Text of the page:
Background: OpenNotes, a national initiative to share clinicians’ visit notes with patients, can improve patient engagement, but effects on vulnerable populations are not known very well. Objective: Our aim is to examine the importance of visit notes to nonwhite and less educated patients. Methods: Patients at an urban academic medical center with an active patient portal account and ≥1 available ambulatory visit note over the prior year were surveyed during June 2016 until September 2016. The survey was designed with patients and families and assessed importance of reading notes (scale 0-10) for (1) understanding health conditions, (2) feeling informed about care, (3) understanding the provider’s thought process, (4) remembering the plan of care, and (5) making decisions about care. We compared the proportion of patients reporting 9-10 (extremely important) for each item stratified by education level, race/ethnicity, and self-reported health. Principal component analysis and correlation measures supported a summary score for the 5 items (Cronbach alpha=.93). We examined factors associated with rating notes as extremely important to engage in care using logistic regression. Results: Of 24,722 patients, 6913 (27.96%) completed the survey. The majority (6736/6913, 97.44%) read at least one note. Among note readers, 74.0% (727/982) of patients with ≤high school education, 70.7% (130/184) of black patients, and 69.9% (153/219) of Hispanic/Latino patients reported that notes are extremely important to feel informed about their care. The majority of less educated and nonwhite patients reported notes as extremely important to remember the care plan (62.4%, 613/982 ≤high school education; 62.0%, 114/184 black patients; and 61.6%, 135/219 Hispanic/Latino patients) and to make care decisions (62.3%, 612/982; 59.8%, 110/184; and 58.5%, 128/219, respectively, and P<.003 for all comparisons to more educated and white patients, respectively). Among patients with the poorest self-reported health, 65.9% (499/757) found notes extremely important to be informed and to understand the provider. On multivariable modeling, less educated patients were nearly three times as likely to report notes were extremely important to engage in care compared with the most educated patients (odds ratio [OR] 2.9, 95% CI 2.4-3.3). Nonwhite patients were twice as likely to report the same compared with white patients (OR 2.0, 95% CI 1.5-2.7 [black] and OR 2.2, 95% CI 1.6-2.9 [Hispanic/Latino and Asian], P<.001 for each comparison). Healthier patients, women, older patients, and those who read more notes were more likely to find notes extremely important to engage in care. Conclusions: Less educated and nonwhite patients using the portal each assigned higher importance to reading notes for several health behaviors than highly educated and white patients, and may find transparent notes especially valuable for understanding their health and engaging in their care. Facilitating access to notes may improve engagement in health care for some vulnerable populations who have historically been more challenging to reach.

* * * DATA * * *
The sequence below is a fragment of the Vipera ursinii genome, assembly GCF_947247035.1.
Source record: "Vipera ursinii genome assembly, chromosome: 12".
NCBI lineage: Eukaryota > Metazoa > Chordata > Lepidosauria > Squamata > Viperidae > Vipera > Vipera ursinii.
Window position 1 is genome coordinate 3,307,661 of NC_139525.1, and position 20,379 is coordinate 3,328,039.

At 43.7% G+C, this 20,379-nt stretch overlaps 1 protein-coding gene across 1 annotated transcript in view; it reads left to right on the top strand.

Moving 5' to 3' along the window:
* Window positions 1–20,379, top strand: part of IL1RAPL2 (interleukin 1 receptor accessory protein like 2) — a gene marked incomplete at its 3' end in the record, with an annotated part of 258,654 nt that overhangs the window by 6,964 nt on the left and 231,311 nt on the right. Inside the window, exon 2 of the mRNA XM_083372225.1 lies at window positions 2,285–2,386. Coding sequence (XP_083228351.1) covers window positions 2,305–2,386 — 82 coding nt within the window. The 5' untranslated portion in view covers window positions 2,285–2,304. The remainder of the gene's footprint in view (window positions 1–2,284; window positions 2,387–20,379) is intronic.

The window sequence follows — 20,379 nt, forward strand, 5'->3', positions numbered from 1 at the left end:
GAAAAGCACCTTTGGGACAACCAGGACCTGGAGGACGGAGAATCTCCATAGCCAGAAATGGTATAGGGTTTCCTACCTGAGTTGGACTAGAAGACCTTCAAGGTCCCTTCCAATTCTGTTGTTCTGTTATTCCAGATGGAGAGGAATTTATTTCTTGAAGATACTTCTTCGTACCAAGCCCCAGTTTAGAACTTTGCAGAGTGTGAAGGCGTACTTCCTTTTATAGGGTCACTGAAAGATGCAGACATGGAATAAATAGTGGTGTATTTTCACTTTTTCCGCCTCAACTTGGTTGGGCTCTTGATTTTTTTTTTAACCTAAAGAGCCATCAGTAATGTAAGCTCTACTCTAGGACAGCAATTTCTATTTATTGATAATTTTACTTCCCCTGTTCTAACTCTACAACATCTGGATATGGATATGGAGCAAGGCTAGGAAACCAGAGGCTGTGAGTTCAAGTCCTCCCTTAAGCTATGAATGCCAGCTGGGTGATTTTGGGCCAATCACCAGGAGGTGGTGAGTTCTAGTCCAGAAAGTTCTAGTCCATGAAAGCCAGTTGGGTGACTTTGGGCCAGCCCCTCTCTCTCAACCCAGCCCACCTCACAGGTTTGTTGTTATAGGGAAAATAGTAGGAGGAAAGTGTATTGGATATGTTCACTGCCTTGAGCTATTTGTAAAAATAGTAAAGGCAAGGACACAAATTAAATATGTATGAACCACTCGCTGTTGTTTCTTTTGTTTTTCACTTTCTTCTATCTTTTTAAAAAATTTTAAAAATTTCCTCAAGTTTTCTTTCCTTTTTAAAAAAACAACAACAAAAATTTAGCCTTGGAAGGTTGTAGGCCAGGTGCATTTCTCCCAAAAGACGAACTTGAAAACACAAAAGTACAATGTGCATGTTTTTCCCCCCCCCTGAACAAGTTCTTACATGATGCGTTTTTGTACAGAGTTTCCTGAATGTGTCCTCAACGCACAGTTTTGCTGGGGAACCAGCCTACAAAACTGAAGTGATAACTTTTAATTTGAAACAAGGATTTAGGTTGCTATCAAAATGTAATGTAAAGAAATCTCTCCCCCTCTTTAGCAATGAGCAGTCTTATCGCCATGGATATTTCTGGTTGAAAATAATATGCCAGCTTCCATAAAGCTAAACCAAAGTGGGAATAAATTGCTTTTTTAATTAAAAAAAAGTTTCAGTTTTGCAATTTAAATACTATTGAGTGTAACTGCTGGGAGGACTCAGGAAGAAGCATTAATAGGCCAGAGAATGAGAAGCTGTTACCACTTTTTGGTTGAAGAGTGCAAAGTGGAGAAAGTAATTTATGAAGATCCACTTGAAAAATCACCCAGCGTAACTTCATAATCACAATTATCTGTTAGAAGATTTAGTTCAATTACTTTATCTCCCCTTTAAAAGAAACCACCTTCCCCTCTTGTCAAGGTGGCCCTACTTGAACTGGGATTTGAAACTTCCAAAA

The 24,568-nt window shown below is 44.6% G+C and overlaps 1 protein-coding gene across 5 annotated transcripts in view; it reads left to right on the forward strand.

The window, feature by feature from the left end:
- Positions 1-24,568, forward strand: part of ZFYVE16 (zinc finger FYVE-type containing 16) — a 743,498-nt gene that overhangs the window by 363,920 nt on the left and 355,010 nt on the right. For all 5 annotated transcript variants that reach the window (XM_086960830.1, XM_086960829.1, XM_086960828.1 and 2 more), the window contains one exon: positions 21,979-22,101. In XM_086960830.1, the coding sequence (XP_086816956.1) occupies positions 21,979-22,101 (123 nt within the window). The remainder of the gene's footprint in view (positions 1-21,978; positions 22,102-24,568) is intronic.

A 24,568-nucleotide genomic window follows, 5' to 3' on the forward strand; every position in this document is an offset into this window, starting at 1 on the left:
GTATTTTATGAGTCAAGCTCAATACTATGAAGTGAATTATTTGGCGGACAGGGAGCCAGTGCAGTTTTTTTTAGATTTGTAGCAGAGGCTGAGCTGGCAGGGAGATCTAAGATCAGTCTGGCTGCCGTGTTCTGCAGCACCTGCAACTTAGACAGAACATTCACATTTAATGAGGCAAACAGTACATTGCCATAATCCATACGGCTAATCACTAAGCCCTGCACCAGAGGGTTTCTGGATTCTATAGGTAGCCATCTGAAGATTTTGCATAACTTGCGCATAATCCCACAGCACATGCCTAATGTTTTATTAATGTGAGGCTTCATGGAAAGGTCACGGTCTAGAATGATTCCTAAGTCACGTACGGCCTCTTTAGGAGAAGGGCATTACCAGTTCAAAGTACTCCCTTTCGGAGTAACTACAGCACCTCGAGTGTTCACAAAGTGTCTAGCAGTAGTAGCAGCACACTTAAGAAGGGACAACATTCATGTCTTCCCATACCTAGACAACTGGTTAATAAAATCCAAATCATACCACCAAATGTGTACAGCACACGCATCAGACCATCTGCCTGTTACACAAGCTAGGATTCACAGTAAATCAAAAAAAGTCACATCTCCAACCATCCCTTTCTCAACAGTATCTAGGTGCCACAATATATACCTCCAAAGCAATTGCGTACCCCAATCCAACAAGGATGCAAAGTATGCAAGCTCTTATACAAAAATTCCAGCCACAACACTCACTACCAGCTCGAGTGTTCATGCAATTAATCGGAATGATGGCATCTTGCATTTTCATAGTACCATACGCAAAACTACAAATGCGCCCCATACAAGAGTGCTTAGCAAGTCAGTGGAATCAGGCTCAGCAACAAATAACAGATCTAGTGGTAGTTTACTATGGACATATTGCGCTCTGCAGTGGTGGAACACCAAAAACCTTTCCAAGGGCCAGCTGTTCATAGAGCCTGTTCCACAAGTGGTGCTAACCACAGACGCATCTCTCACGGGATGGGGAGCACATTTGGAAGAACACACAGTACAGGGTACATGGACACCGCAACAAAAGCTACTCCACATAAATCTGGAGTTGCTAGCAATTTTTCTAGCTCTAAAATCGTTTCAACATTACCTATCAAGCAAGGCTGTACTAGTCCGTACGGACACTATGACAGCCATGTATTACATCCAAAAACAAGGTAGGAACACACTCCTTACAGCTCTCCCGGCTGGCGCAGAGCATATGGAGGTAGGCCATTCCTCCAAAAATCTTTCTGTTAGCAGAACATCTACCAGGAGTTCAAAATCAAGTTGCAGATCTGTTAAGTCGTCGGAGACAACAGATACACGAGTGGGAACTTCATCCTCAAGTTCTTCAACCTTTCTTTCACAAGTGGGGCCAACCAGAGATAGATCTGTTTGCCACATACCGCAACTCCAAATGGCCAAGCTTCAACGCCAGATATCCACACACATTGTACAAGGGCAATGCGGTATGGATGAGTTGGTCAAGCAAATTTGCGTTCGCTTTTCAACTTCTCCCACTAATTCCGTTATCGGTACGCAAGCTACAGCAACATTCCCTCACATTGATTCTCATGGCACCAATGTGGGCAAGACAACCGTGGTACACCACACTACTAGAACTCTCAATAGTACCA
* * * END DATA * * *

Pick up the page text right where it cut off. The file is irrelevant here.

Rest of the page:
• Source: Flickr; Copyright: Raelene Gutierrez; URL: https://www.flickr.com/photos/raes_antics/5447101634/; License: Creative Commons Attribution (CC-BY).

    “It’s Totally Okay to Be Sad, but Never Lose Hope”: Content Analysis of Infertility-Related Videos on YouTube in Relation to Viewer Preferences

    Abstract: